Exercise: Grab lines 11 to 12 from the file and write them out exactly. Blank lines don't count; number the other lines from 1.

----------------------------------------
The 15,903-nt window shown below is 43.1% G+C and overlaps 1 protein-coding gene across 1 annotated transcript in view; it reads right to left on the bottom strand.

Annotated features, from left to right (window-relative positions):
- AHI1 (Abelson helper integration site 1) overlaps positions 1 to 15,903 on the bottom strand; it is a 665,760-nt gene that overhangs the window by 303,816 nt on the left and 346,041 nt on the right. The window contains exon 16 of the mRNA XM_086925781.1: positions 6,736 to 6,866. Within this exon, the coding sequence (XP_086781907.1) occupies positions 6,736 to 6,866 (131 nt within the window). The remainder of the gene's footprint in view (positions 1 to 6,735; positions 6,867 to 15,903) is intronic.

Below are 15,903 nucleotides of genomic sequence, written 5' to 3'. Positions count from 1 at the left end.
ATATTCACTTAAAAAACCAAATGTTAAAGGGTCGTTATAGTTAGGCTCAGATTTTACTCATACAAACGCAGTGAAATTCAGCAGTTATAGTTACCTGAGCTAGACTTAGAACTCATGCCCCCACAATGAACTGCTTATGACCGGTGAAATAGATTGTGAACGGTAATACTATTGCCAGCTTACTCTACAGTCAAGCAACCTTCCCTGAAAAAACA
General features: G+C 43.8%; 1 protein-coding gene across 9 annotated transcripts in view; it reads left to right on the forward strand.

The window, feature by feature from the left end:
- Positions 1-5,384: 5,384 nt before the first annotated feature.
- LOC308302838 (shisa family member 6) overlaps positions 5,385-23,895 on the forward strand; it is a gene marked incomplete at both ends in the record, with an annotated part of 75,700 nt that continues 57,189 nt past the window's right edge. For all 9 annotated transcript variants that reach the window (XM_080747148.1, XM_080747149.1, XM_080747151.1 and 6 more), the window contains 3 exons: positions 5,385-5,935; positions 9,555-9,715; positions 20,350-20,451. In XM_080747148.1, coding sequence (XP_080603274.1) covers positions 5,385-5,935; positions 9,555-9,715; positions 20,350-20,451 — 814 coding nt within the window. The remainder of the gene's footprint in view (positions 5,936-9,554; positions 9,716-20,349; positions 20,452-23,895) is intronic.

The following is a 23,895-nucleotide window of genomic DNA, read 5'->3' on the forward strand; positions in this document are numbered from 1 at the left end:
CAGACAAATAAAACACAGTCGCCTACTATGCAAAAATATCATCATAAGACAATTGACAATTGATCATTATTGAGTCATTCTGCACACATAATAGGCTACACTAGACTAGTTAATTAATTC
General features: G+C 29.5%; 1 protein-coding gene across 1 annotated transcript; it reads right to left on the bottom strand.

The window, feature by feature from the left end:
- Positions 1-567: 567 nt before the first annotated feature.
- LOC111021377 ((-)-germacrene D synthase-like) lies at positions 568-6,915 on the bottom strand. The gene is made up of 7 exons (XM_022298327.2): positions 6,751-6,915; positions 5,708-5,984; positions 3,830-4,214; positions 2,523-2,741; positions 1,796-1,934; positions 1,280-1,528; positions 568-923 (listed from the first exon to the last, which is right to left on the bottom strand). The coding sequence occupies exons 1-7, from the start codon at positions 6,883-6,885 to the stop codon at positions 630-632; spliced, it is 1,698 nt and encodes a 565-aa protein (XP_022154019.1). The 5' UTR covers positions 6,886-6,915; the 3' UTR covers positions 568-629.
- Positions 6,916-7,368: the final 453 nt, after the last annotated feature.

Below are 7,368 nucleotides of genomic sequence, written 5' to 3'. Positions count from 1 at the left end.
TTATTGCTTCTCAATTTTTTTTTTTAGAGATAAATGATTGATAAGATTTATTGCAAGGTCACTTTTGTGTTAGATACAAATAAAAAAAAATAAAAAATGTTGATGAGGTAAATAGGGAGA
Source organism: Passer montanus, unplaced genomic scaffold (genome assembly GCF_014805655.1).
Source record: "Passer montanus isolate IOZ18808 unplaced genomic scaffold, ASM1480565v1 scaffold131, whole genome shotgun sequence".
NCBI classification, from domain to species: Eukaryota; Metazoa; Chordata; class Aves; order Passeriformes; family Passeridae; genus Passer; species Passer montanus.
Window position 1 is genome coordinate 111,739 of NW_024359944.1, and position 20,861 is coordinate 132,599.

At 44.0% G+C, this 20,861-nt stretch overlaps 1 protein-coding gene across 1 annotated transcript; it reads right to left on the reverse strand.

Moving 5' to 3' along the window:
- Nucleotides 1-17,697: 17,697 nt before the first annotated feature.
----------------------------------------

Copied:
CAGACAAATAAAACACAGTCGCCTACTATGCAAAAATATCATCATAAGACAATTGACAATTGATCATTATTGAGTCATTCTGCACACATAATAGGCTACACTAGACTAGTTAATTAATTC
General features: G+C 29.5%; 1 protein-coding gene across 1 annotated transcript; it reads right to left on the bottom strand.